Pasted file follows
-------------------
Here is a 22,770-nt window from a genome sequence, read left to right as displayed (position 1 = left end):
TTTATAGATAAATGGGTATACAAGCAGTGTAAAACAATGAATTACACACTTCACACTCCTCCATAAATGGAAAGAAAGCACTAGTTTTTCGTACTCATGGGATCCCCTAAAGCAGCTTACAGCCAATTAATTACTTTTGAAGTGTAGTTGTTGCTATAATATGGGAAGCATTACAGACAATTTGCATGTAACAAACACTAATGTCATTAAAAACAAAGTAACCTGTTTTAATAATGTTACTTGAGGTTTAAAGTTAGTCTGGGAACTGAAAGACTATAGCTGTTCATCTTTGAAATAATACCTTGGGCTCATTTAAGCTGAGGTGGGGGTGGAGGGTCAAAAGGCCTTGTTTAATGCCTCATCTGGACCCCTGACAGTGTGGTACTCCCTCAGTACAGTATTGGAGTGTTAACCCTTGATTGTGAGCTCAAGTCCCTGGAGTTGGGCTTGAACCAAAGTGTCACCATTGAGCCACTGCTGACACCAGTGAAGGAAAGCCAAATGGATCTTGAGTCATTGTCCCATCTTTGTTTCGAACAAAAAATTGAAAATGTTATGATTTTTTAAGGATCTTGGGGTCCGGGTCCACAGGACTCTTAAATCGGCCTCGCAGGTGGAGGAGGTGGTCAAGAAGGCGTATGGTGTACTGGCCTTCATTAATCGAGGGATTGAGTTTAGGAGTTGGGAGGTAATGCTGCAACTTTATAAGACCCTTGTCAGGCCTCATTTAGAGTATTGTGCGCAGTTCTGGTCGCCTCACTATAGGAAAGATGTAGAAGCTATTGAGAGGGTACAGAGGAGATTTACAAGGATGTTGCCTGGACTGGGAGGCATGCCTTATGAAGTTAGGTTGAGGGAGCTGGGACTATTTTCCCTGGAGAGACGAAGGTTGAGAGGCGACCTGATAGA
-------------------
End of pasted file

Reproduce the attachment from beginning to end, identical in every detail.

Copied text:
Here is a 22,770-nt window from a genome sequence, read left to right as displayed (position 1 = left end):
TTTATAGATAAATGGGTATACAAGCAGTGTAAAACAATGAATTACACACTTCACACTCCTCCATAAATGGAAAGAAAGCACTAGTTTTTCGTACTCATGGGATCCCCTAAAGCAGCTTACAGCCAATTAATTACTTTTGAAGTGTAGTTGTTGCTATAATATGGGAAGCATTACAGACAATTTGCATGTAACAAACACTAATGTCATTAAAAACAAAGTAACCTGTTTTAATAATGTTACTTGAGGTTTAAAGTTAGTCTGGGAACTGAAAGACTATAGCTGTTCATCTTTGAAATAATACCTTGGGCTCATTTAAGCTGAGGTGGGGGTGGAGGGTCAAAAGGCCTTGTTTAATGCCTCATCTGGACCCCTGACAGTGTGGTACTCCCTCAGTACAGTATTGGAGTGTTAACCCTTGATTGTGAGCTCAAGTCCCTGGAGTTGGGCTTGAACCAAAGTGTCACCATTGAGCCACTGCTGACACCAGTGAAGGAAAGCCAAATGGATCTTGAGTCATTGTCCCATCTTTGTTTCGAACAAAAAATTGAAAATGTTATGATTTTTTAAGGATCTTGGGGTCCGGGTCCACAGGACTCTTAAATCGGCCTCGCAGGTGGAGGAGGTGGTCAAGAAGGCGTATGGTGTACTGGCCTTCATTAATCGAGGGATTGAGTTTAGGAGTTGGGAGGTAATGCTGCAACTTTATAAGACCCTTGTCAGGCCTCATTTAGAGTATTGTGCGCAGTTCTGGTCGCCTCACTATAGGAAAGATGTAGAAGCTATTGAGAGGGTACAGAGGAGATTTACAAGGATGTTGCCTGGACTGGGAGGCATGCCTTATGAAGTTAGGTTGAGGGAGCTGGGACTATTTTCCCTGGAGAGACGAAGGTTGAGAGGCGACCTGATAGA